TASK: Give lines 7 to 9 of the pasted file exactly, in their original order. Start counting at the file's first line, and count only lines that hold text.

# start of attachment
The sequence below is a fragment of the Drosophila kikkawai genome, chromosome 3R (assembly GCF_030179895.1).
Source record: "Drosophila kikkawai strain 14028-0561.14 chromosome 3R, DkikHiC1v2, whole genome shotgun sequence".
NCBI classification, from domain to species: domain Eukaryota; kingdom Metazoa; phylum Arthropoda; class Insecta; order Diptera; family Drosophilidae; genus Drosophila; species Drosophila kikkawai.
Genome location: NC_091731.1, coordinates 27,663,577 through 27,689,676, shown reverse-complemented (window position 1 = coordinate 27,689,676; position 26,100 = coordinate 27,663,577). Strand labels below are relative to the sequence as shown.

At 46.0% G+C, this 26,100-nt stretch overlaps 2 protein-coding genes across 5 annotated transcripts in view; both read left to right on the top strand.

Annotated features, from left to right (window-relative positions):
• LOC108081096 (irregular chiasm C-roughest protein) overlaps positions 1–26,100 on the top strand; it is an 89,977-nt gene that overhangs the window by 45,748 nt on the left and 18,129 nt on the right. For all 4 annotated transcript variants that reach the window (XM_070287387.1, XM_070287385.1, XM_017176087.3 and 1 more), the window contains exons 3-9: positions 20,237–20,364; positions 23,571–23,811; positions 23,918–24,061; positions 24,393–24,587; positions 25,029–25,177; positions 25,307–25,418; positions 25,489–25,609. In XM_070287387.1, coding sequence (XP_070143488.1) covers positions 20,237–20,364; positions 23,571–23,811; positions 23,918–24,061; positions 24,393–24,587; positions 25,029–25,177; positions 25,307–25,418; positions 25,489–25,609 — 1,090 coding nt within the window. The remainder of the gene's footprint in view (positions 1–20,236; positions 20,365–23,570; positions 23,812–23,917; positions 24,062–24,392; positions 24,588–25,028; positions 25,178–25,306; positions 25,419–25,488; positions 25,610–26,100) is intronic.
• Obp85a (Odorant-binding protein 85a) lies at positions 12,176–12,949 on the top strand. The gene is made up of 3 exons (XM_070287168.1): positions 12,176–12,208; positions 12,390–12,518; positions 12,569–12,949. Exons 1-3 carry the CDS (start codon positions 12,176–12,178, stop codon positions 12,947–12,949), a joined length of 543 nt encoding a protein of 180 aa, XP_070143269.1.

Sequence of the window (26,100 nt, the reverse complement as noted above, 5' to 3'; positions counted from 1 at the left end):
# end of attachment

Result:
• LOC108081096 (irregular chiasm C-roughest protein) overlaps positions 1–26,100 on the top strand; it is an 89,977-nt gene that overhangs the window by 45,748 nt on the left and 18,129 nt on the right. For all 4 annotated transcript variants that reach the window (XM_070287387.1, XM_070287385.1, XM_017176087.3 and 1 more), the window contains exons 3-9: positions 20,237–20,364; positions 23,571–23,811; positions 23,918–24,061; positions 24,393–24,587; positions 25,029–25,177; positions 25,307–25,418; positions 25,489–25,609. In XM_070287387.1, coding sequence (XP_070143488.1) covers positions 20,237–20,364; positions 23,571–23,811; positions 23,918–24,061; positions 24,393–24,587; positions 25,029–25,177; positions 25,307–25,418; positions 25,489–25,609 — 1,090 coding nt within the window. The remainder of the gene's footprint in view (positions 1–20,236; positions 20,365–23,570; positions 23,812–23,917; positions 24,062–24,392; positions 24,588–25,028; positions 25,178–25,306; positions 25,419–25,488; positions 25,610–26,100) is intronic.
• Obp85a (Odorant-binding protein 85a) lies at positions 12,176–12,949 on the top strand. The gene is made up of 3 exons (XM_070287168.1): positions 12,176–12,208; positions 12,390–12,518; positions 12,569–12,949. Exons 1-3 carry the CDS (start codon positions 12,176–12,178, stop codon positions 12,947–12,949), a joined length of 543 nt encoding a protein of 180 aa, XP_070143269.1.

Sequence of the window (26,100 nt, the reverse complement as noted above, 5' to 3'; positions counted from 1 at the left end):